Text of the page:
Since I could always remember, I was the one to play it safe. I put myself first, and no one was ever worth the risk.
I’ve had chances in my life, now and then, few and far between, but chances nevertheless. Whether it was a straight out confession or a chance to go out with someone, I’ve turned them down, or made the least of it, with awkward conversations and harried goodbyes. None of my attempts at building a feeling ever worked.
It just never felt right.
My friends coerced me, time and again, to get into online dating or to just play around. Your life is too boring, they’d rationalize.
Yes. I can see that it is boring, but maybe it’s the boring I need. Boring was what would finally help me understand what it was I was risking by not taking any chances.
And then I met her. To be sure, it wasn’t ceremonious or life changing. The first time I saw her in class I didn’t even give her a second glance. We talked and became friends, she may have laughed at some of my half-hearted attempts at a joke.
We bumped into each other at school events, laughed and talked nervously. She asked me about me, and I asked her about her. Against my will, I felt something more than friendship.
Days passed with her and things started to make sense. I talked more to her, taking long walks. The two of us arrived at group meetings earlier and left later. She waited for me to grab my stuff after drama rehearsals. I had never eaten breakfast over the semester, not even once. Until her. Because all of the sudden I started eating breakfast just to catch a glimpse of her.
We would study together and I looked over sometimes, to catch any expression whatsoever on her face, but there was none.
And still, things just felt right.
And then she told me one day that she was afraid. This wasn’t heading in a direction she was comfortable with.
I asked her what she meant. She said that this has happened before, a lot of times. She screwed everything up, and lost otherwise good friends. I asked her what she meant but she stopped replying me.
It was a deeply unsettling day.
I would eventually write her a long letter, asking her a single question. There is no in-between for me, I wrote specifically, so are you in or are you out? I read it three times, though I’m someone who hardly rereads what I write. I thought long and hard about crushing it up and throwing it away, but somehow stopped short of it.
I met her at a lift lobby to return her some money that I owed her. Under the coins was the letter.
She asked me about the letter later, about what I meant, the kind of agenda I was trying to push. My heart sank and floated all at once. I was certain at that moment that the letter was a mistake. Feelings like these should never be explained through words. Yet, I so desperately needed an explanation.
She didn’t say yes, but she didn’t say no either. But silence hardly meant consent. I took this as a no, and went about establishing distance. I ate with old friends, left campus more often. I stopped texting her every night. I needed to understand exactly what was going on. Being with her didn’t make that easier.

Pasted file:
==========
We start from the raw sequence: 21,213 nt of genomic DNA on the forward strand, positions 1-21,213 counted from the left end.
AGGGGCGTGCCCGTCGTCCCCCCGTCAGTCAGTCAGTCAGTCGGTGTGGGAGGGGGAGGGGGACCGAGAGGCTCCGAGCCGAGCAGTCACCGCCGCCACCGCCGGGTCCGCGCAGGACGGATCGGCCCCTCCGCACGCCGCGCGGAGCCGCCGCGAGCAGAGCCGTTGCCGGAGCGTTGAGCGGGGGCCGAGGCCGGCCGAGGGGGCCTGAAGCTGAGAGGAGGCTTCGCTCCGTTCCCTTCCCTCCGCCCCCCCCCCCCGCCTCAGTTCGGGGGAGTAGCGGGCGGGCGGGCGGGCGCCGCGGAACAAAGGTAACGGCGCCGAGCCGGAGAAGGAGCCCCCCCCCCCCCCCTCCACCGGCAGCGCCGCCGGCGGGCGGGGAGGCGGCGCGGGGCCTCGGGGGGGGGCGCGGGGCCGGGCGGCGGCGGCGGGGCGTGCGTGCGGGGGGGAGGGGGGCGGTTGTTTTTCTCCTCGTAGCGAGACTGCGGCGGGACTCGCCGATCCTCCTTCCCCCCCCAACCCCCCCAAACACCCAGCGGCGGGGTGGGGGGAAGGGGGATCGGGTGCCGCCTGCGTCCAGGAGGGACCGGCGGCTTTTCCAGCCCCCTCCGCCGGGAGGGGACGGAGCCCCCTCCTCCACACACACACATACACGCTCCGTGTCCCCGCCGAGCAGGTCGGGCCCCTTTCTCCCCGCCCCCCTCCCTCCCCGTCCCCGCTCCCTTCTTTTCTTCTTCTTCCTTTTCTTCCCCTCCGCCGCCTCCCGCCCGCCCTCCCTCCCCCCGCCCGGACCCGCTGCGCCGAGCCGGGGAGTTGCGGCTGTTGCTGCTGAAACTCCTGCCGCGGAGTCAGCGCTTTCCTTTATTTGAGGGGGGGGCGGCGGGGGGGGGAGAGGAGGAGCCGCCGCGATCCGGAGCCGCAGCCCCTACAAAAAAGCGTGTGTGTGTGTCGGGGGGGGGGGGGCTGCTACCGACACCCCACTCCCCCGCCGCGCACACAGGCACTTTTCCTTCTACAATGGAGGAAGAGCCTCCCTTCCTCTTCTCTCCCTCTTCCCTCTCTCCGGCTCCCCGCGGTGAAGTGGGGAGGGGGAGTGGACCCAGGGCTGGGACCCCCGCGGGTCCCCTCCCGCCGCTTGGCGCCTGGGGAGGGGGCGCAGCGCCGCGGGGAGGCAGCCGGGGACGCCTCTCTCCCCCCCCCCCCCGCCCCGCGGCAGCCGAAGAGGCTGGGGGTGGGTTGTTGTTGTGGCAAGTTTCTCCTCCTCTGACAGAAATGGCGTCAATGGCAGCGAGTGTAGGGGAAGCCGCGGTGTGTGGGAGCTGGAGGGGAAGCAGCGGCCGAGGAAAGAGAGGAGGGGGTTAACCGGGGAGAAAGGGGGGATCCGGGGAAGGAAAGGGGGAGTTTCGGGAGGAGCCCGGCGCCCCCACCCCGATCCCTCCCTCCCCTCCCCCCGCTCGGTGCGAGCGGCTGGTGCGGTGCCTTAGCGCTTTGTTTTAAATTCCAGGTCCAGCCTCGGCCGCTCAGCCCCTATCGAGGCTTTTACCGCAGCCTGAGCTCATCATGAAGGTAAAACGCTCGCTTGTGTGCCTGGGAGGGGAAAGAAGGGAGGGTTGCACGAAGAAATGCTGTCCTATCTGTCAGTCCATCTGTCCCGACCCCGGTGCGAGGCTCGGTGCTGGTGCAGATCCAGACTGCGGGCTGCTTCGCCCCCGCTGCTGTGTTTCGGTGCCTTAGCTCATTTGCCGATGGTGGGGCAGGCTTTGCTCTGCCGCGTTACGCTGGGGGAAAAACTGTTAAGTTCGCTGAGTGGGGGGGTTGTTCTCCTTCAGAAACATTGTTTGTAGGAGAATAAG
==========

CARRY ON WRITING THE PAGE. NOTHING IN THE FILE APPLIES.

I spent my days in prolonged misery, not because I hated her, but because I hated myself.
And then one day she asked if I was free to walk. I said yes without even thinking twice.
You don’t have to follow me, I can walk alone as well. She replied.
No, I’ll be there.
The distance I attempted to build melted away when I was with her. Just like that. As she ate breakfast I observed the way she ate. I walked beside her to the bus stop and felt a sense of wholeness that was hard to explain. She told me about herself, and I told her about myself. It was like how it always was, before I went about thinking too much.
I reached the edge of a path that led into the jungle. She said she forgot her insect repellent and I laughed.
Mosquitoes won’t bite when you’re on the move, I told her.
Then we’d better always be on the move, she replied.
Through a trail in the jungle I walked, thinking about how simple things could be, but how massively complicated they turn out to become.
Through the thick I stumbled, with her telling me just how much she loved to walk in the cool of the morning. How nobody loved it anymore and it was such a pity.
No, I quite like it as well, I corrected her.
She smiled at me. You’re lucky then.
The path in the jungle led to a huge clearing. A quarry emerged along with brilliant sunlight.
I stood there beside her, the still water immediate, and the depth of it spectacular. I could sense that she was smiling.
I’ve been thinking about your letter, she suddenly said. The scenery was beautifully silent.
I dared not turn to look at her.
You asked me if I was in or out, she continued.
I turned to look at her.
And at that moment, before she said her next words, I understood everything. I understood why I never believed in fleeting encounters or casual romances. It suddenly made sense why all my other friends could never convince me to go down that path. Because I always believed, believed that something great was worth time and patience. Seeing her happy would always be enough. Even if she said that she was out I would have left her with grace, in the knowledge that life isn’t about half-assed encounters.
A large part of me prepared myself for the worst, because perhaps the worst is all I’d ever known.
But then the tiniest part of me, the part that would wake up early to catch a glimpse of her during breakfast, that part of me held on to the sincerest of hopes that she might just be in.
Because if she was in, then I’d sure as hell be in as well.